My wife likes to let people know that I “hate children”. When I argue that I don’t “hate” them (it’s such a strong word), this Baby Whisperer who I’ve married tries to reassure me that it’s fine and that I should just own it. It’s especially pleasant when she volunteers this information to strangers with children, who are left to secretly wonder if I’m the kind of monster who also hates puppies, cupcakes, rainbows and everything else that is good in this world.
Fortunately for me, N kept her mouth shut when we met an Australian couple with two young kids at the Phong Nha Farmstay. After a couple of exciting forays into the Vietnamese bush (hehe) with this family, we decided to join them on a full-day tour to see two caves in the Phong Nha National Park and although the cost of the tour was pretty steep for us ($100/person; we’re in Vietnam, people!), we decided that spending the day with this family would be more fun than being transported around with a bunch of strangers.
We got up at 6:45am and we were off on our journey an hour later, hopping onto an old American Army jeep and an old Russian motorcycle with Craig (an Australian) and Hung (a Vietnamese local) as our guides. They pointed out wartime scars on the landscape as we headed into the Phong Nha-Ke Bang National Park. During the war, there were no American soldiers on the ground in this part of Vietnam (most of the fighting took place in the south), but they bombed the shit out of it for years, killing civilians and resistance fighters alike. During the day, people hid from bombers in the caves and worked on transporting supplies and building roads and landing strips during the cover of night.
The whole area is still covered with land mines that the Americans dropped during the war. Our guide Hung had deep scars on his arms and face from playing with a land mine when he was a child growing up in this area. He survived, but his four friends weren’t so lucky. Just the day before, two young boys living a few minutes from our Farmstay were killed while trying to pry open a land mine they had found in the mountains. I immediately thought of Bosnia — still deeply scarred from its war over two decades ago — and the chilling skull and crossbones signs we saw there, the international symbol for land mines. You can’t just bounce back from war, and this was a reality I had the luxury of never having to experience firsthand like these people did, and still do.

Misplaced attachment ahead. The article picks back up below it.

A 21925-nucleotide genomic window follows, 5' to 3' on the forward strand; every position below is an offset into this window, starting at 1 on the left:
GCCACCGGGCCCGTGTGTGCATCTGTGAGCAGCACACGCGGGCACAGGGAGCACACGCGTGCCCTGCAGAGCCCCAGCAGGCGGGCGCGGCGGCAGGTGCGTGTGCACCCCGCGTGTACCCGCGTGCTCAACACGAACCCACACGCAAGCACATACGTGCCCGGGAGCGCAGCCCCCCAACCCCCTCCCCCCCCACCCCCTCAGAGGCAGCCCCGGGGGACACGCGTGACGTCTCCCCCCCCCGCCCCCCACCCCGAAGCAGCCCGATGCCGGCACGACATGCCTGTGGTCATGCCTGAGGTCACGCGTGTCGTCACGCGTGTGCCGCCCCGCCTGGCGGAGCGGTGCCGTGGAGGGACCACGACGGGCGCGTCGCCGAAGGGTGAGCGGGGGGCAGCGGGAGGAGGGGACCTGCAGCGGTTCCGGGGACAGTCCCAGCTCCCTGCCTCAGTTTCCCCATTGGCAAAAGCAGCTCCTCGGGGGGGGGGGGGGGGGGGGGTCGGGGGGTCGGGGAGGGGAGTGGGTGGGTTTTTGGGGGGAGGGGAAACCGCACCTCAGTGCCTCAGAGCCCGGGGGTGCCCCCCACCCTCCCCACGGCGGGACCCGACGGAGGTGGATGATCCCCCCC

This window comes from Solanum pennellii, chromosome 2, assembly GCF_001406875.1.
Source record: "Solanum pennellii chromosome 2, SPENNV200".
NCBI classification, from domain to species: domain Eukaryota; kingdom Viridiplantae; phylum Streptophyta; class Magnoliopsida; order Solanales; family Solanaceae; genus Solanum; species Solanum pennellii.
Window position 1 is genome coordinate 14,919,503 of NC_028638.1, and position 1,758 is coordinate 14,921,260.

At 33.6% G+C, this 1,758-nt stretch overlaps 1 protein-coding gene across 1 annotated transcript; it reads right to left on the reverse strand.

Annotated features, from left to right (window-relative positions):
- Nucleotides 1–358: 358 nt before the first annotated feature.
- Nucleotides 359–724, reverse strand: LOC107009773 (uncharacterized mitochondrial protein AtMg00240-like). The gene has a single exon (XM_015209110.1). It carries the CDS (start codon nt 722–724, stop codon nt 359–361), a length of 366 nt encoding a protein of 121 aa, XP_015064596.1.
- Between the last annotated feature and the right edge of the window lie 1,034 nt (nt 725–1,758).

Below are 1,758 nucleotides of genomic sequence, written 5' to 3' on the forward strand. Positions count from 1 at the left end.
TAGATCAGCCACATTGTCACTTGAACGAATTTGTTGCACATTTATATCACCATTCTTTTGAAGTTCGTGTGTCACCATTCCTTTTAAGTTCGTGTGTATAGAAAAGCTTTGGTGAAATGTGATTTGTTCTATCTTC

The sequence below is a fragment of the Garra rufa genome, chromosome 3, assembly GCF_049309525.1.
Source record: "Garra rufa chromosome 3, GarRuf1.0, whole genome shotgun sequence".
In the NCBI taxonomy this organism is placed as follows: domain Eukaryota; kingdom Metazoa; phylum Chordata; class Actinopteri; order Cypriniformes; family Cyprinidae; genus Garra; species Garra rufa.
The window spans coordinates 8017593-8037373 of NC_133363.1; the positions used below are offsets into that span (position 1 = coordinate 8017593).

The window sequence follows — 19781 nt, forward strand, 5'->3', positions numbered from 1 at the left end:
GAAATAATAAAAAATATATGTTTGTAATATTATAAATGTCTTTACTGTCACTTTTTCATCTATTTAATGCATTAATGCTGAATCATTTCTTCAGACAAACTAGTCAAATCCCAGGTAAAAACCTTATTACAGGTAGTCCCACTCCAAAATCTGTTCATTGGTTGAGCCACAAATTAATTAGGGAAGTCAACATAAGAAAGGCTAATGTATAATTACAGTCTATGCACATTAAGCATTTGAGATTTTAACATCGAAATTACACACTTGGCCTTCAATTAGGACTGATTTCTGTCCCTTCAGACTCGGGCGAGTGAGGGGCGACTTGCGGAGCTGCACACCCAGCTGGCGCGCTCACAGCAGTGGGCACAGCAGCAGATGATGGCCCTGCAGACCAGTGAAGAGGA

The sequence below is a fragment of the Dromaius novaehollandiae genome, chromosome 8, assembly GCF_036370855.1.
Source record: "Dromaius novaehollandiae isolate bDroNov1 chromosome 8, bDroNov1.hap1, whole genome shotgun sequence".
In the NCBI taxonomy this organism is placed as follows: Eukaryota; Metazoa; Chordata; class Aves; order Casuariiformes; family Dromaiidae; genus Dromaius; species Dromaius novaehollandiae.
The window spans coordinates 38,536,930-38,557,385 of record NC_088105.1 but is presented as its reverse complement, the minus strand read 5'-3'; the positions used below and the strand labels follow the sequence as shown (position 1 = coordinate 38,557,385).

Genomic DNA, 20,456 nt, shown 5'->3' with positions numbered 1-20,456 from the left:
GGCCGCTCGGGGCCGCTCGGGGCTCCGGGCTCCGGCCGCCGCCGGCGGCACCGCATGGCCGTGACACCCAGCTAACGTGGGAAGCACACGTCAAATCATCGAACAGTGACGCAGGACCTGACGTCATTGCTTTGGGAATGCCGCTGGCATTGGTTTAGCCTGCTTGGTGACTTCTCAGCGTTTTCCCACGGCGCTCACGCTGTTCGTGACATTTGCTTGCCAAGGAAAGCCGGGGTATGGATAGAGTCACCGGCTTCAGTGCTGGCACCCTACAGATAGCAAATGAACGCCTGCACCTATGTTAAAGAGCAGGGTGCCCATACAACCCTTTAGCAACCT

We wound our way up one mountain road running above lush valleys which fill up during flood season into rushing rivers. The road was perfectly paved now but according to Craig, was still littered with rusty AK-47s and bomb craters until the late 90s when a Frenchman discovered the world’s largest cave, Son Doong (a Vietnamese local had discovered it about a decade earlier but thought nothing of it until a white man came poking around for caves). Son Doong is carefully managed, only allows about 90 visitors per year and costs a whopping $3000 to trek into it, so most tourists opt for the smaller, more accessible caves in the area. In total, cave hunters have found 250 caves in this area, and there are probably plenty more in these limestone hills.
The first cave we visited was Paradise Cave, which is supposedly 1/8th the size of Son Doong and very accessible for everyone with its wooden stairs and walkways. Unfortunately, Iris the five year-old — and the most adventurous member of our group — had woken up feeling sick that morning, so Pip played sherpa and carried her daughter on her back throughout the day, up mountains and over rocky terrain. Hardcore. I’m so not cut out for that shit.
While Nigel and Pip waited outside with Iris, N and I explored the cave with her six year-old brother Monty. Monty almost got abducted by a group of excited young Vietnamese women who all wanted a picture of him because he “looks like a doll”, but the walk through the cave was otherwise pleasant. It was Monty’s first time in a cave and he took it all in quietly in the beginning. By the time we got halfway through the cave and Nigel caught up with us to give Monty a snack of Vegemite (I don’t know how Australians can eat this, much less like it) on a baguette, we were all pointing out the shapes of the rock formations and the animals and things they resembled. I had to admit that this seemingly quiet kid was growing on me fast.